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Welcome to Appetite for Discussion -- a Guns N' Roses fan forum!

Please feel free to look around the forum as a guest, I hope you will find something of interest. If you want to join the discussions or contribute in other ways then you need to become a member. We especially welcome anyone who wants to share documents for our archive or would be interested in translating or transcribing articles and interviews.

Registering is free and easy.


2005.01.26 - Kerrang! - Psycho Circus (Slash, Duff, Matt)

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2005.01.26 - Kerrang! - Psycho Circus (Slash, Duff, Matt) Empty 2005.01.26 - Kerrang! - Psycho Circus (Slash, Duff, Matt)

Post by Blackstar Mon Jan 11, 2021 10:42 pm


Velvet Revolver are the greatest show on earth – both onstage and off. Take you seats for an exclusive, all areas trip into the dark, private heart of the worlds most dangerous rock band…..

8.45pm. Glasgow SECC. First comes Slash. Then Dave Kushner, Duff McKagan and then Matt Sorum. Bringing up the rear is Scott Weiland – hollow cheeks and deadly eyes. Around them, crew members point the way to the stage with torches. There is no chat among Velvet Revolver, no fleeting glances, no little smiles. This is serious.

The lights go down, the crowd roars. The band stands in the wings, feet tapping, fingers twitching.
There’s a collective intake of breath. Then they stride out – Duff, Slash, Dave and Matt. Scott waits a second longer looking alien, like nothing on earth.

The intro to Sucker Train Blues cuts through the darkness, lights go up, drums kick in and they hit it. The crowd goes ballistic, the clanging emptiness of the arena is filled with screaming. Getting to the gig was a different story. The band was due to sound check at 4.00pm. At 4.30pm their tour bus pulled up to the hotel. The soundcheck was scrapped. Matt Sorum wasn’t even in the country at the time. Because this is Velvet Revolver and nothing works in the way it is planned.

* * *

THE FIRST thing they do when they arrive at the hotel is disappear into their rooms. Last night they were in Dublin and they’ve spent the whole day today travelling. Slash hates travelling anywhere by plane, having to deal with the airports and having to uproot himself from hotel to bus, from bus to airport and airport to plane.

“It’s just fucking arduous” he drawls “Airports are taxing.” He doesn’t have long to get over it. Within an hour he and Weiland are in another hotel room doing another interview for the local press. An hour later they emerge, shell-shocked, a little worn down.

Weiland comes out first, in a new duffle coat he picked up in London last time he was there and hat pulled low down his forehead. We’re introduced. He freezes, his face blank but hostile, his mind racing. He takes a step back and sizes me up with a look that says “who the fuck are you? How are you going to fuck me over?”

Then, in a split second, the face relaxes into a smile – he’s a different person, he shakes hands, more firmly than you’d expect and he introduces himself. Then he’s off down the stairs as Slash wanders over. Suddenly Weiland pauses. “Are you the guy coming on the bus with us?”

“Yes, if that’s okay?" Two beats…. three beats… “Well… okay.”

Slash’s handshake nearly rips your hand off. “I’m Slash. How’s it going? Man, it’s been hard work getting here. Matt’s still in Dublin. He got a little loaded last night.”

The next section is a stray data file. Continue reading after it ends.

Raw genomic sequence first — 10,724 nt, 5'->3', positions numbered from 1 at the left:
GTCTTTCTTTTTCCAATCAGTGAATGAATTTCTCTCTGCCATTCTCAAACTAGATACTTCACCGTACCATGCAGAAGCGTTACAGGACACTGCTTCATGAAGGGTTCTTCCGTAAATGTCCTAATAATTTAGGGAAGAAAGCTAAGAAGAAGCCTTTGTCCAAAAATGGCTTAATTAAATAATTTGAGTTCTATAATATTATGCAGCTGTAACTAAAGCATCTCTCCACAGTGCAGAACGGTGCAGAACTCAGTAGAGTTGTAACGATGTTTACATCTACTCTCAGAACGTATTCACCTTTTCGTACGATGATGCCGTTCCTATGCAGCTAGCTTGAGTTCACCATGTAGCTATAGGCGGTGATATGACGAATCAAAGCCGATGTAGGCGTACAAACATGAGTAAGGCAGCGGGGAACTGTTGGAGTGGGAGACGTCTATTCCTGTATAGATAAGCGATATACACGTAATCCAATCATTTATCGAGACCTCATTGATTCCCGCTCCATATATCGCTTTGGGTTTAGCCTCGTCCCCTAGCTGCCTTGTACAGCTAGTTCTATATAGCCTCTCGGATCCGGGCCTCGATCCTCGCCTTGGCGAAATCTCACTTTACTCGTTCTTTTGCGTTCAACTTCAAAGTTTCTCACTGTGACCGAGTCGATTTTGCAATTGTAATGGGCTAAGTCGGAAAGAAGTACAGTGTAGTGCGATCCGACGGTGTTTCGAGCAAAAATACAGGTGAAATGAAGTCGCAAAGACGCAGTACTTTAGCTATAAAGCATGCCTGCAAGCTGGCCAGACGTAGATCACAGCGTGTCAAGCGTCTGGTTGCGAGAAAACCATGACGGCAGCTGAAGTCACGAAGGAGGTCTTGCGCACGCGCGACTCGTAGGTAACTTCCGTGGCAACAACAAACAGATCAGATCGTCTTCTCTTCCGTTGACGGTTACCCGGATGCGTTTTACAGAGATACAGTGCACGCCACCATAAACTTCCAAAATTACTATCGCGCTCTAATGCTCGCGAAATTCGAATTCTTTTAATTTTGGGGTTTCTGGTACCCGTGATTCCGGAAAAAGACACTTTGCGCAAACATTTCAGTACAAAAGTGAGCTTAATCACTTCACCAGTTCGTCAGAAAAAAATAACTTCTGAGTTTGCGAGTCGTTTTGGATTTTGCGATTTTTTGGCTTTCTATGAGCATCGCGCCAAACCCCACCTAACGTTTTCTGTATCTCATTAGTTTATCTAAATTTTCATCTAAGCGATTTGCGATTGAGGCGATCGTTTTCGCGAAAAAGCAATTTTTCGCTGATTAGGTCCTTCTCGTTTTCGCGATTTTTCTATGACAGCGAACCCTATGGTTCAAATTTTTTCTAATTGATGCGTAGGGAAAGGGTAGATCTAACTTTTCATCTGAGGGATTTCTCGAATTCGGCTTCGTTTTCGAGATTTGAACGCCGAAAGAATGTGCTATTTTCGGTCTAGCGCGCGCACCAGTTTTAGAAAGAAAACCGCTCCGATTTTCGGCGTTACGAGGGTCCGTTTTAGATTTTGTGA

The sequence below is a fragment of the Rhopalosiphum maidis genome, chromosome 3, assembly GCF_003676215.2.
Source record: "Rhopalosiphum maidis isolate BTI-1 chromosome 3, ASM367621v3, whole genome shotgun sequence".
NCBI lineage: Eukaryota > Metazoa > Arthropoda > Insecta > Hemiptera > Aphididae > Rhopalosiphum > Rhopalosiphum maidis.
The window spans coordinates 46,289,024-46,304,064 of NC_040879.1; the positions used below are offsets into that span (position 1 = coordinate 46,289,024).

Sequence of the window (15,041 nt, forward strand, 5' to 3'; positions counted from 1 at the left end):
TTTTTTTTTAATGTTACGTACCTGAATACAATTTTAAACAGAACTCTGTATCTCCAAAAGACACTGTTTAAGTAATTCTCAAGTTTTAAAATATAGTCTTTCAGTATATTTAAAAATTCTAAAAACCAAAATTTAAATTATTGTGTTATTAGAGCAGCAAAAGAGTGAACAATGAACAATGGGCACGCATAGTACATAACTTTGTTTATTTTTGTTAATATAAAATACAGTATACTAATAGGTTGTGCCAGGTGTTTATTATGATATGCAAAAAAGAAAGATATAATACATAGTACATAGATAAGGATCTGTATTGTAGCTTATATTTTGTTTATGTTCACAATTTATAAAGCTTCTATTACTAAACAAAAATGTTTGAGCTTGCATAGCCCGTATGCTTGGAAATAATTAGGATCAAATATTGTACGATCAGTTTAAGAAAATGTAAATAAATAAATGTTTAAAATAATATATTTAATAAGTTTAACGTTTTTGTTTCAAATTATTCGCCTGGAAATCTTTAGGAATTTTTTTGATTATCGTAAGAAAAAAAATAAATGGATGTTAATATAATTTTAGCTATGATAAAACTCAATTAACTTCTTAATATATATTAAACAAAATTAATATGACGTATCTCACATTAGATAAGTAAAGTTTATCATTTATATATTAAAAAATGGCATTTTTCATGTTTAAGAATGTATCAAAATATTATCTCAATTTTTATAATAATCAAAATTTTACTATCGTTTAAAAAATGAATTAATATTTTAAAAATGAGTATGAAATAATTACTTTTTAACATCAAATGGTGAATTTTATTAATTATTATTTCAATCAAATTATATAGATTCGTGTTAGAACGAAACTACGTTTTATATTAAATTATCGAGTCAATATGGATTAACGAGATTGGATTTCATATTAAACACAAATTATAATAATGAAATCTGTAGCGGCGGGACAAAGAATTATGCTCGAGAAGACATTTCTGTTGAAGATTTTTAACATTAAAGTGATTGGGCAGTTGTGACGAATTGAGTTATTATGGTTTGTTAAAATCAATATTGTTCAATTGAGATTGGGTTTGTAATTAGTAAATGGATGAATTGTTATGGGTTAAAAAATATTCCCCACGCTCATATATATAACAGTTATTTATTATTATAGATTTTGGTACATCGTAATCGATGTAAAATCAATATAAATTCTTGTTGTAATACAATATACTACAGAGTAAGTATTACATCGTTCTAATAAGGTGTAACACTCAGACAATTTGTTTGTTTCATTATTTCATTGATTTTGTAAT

It’s an easy, Californian confidence he has – one that’s used to meeting strangers in strange towns. You sense that this is what he lives for, the new faces, the things to do, the attention coming his way – perhaps because it hasn’t been like this in a while.

* * *

WHAT HAPPENS next – show time minus two hours - defines the band. Duff McKagan (calm, organised) goes to the venue to start warming up. Slash (laid-back, calm but nervous on the inside) drinks in the hotel bar, somewhere he can usually be found around 7.00pm on every show night. Then he gets on the tour bus to drive him to the venue – the bus that’s almost like a womb to him.Dave Kushner (quiet, shy, withdrawn) joins him on the bus, listening to Muse on his computer, downloading early tracks from iTunes. He stays apart from the band, not because he’s the new guy, but because he’s happy in his own world. “I like to do my own thing,” he says “I’m pretty reclusive”

Scott Weiland (firey, bi-polar, loner) goes to his room to get his head ready for the performance. He hates to be at the venue for too long before the shows. “It’s too much stress for me, “ he says. Instead, he’s ensconced in his room…. “not thinking about what’s going to happen. When the whole preparation starts…… I guess it’s like a religious thing. It’s like a ceremony. The rock’n’roll experience is like a religious ceremony.”

Matt Sorum (party animal), however, is on a twin-propeller aeroplane being bounced and buffeted around somewhere over the Irish Sea with his much younger, blond, beautiful girlfriend. During the night out in Dublin last night, he was told by an Irish cabbie that the planes flew to Glasgow every hour. They don’t and he missed the only plane he could have got. So he hires one at $4000. “$1000 for every hour of lie-in I had” he laughs later. He’s relaxed and casual – a hulking, blond surfer who giggles a lot and tries not to get “caught up in the drama”.

* * *

KUSHNER AND Slash are met at the SECC by one of the crew – a man who exudes efficiency and is, apparently, the New York arm wrestling champion. Slash greets him like a long lost brother (most of the crew have been working with him since Guns n’ Roses) They’re walked through the maze of corridors and empty dressing rooms backstage and there’s a moment where no-ones looks sure of the way. “Where are we going?” says someone, “Hello, Cleveland” says someone else.